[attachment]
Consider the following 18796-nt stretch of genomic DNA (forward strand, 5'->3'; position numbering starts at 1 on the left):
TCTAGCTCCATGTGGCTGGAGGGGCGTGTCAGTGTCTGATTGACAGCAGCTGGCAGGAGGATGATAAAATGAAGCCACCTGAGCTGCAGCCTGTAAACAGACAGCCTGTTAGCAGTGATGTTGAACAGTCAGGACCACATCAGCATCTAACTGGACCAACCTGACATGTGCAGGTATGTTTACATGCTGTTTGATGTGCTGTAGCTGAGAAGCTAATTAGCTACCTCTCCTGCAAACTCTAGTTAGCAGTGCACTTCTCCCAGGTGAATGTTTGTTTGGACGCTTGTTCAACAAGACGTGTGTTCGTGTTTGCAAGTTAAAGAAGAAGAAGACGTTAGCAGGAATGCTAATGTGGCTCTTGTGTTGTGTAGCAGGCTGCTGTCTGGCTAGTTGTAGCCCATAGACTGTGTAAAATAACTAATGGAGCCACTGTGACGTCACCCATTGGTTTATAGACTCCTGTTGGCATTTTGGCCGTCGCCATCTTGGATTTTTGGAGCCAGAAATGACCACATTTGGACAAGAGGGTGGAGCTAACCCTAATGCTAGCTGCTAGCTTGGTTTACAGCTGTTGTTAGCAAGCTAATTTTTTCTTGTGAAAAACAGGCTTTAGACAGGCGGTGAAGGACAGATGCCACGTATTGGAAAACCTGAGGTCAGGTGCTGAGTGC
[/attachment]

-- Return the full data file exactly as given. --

Consider the following 18796-nt stretch of genomic DNA (forward strand, 5'->3'; position numbering starts at 1 on the left):
TCTAGCTCCATGTGGCTGGAGGGGCGTGTCAGTGTCTGATTGACAGCAGCTGGCAGGAGGATGATAAAATGAAGCCACCTGAGCTGCAGCCTGTAAACAGACAGCCTGTTAGCAGTGATGTTGAACAGTCAGGACCACATCAGCATCTAACTGGACCAACCTGACATGTGCAGGTATGTTTACATGCTGTTTGATGTGCTGTAGCTGAGAAGCTAATTAGCTACCTCTCCTGCAAACTCTAGTTAGCAGTGCACTTCTCCCAGGTGAATGTTTGTTTGGACGCTTGTTCAACAAGACGTGTGTTCGTGTTTGCAAGTTAAAGAAGAAGAAGACGTTAGCAGGAATGCTAATGTGGCTCTTGTGTTGTGTAGCAGGCTGCTGTCTGGCTAGTTGTAGCCCATAGACTGTGTAAAATAACTAATGGAGCCACTGTGACGTCACCCATTGGTTTATAGACTCCTGTTGGCATTTTGGCCGTCGCCATCTTGGATTTTTGGAGCCAGAAATGACCACATTTGGACAAGAGGGTGGAGCTAACCCTAATGCTAGCTGCTAGCTTGGTTTACAGCTGTTGTTAGCAAGCTAATTTTTTCTTGTGAAAAACAGGCTTTAGACAGGCGGTGAAGGACAGATGCCACGTATTGGAAAACCTGAGGTCAGGTGCTGAGTGC